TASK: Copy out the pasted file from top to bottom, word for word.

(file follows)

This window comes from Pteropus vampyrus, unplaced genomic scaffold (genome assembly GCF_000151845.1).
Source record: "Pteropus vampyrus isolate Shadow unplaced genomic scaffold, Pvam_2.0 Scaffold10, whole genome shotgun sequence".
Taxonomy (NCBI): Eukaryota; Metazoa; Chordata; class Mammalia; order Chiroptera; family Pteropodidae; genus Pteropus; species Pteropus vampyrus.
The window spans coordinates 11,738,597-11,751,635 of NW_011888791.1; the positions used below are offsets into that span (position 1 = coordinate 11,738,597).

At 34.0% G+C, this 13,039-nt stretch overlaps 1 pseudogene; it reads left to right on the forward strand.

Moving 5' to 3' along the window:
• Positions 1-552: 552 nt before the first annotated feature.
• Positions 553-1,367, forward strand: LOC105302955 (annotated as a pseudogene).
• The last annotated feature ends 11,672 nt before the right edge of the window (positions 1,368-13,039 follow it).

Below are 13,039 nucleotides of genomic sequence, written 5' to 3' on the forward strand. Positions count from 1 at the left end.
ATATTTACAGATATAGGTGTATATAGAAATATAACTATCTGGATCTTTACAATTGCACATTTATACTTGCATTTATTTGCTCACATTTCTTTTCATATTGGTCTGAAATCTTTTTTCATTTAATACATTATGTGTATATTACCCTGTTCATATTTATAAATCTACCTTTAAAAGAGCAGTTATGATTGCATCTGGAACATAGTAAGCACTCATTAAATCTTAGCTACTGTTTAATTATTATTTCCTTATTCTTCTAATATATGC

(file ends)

This window comes from Pteropus vampyrus, unplaced genomic scaffold (genome assembly GCF_000151845.1).
Source record: "Pteropus vampyrus isolate Shadow unplaced genomic scaffold, Pvam_2.0 Scaffold10, whole genome shotgun sequence".
Taxonomy (NCBI): Eukaryota; Metazoa; Chordata; class Mammalia; order Chiroptera; family Pteropodidae; genus Pteropus; species Pteropus vampyrus.
The window spans coordinates 11,738,597-11,751,635 of NW_011888791.1; the positions used below are offsets into that span (position 1 = coordinate 11,738,597).

At 34.0% G+C, this 13,039-nt stretch overlaps 1 pseudogene; it reads left to right on the forward strand.

Moving 5' to 3' along the window:
• Positions 1-552: 552 nt before the first annotated feature.
• Positions 553-1,367, forward strand: LOC105302955 (annotated as a pseudogene).
• The last annotated feature ends 11,672 nt before the right edge of the window (positions 1,368-13,039 follow it).

Below are 13,039 nucleotides of genomic sequence, written 5' to 3' on the forward strand. Positions count from 1 at the left end.
ATATTTACAGATATAGGTGTATATAGAAATATAACTATCTGGATCTTTACAATTGCACATTTATACTTGCATTTATTTGCTCACATTTCTTTTCATATTGGTCTGAAATCTTTTTTCATTTAATACATTATGTGTATATTACCCTGTTCATATTTATAAATCTACCTTTAAAAGAGCAGTTATGATTGCATCTGGAACATAGTAAGCACTCATTAAATCTTAGCTACTGTTTAATTATTATTTCCTTATTCTTCTAATATATGC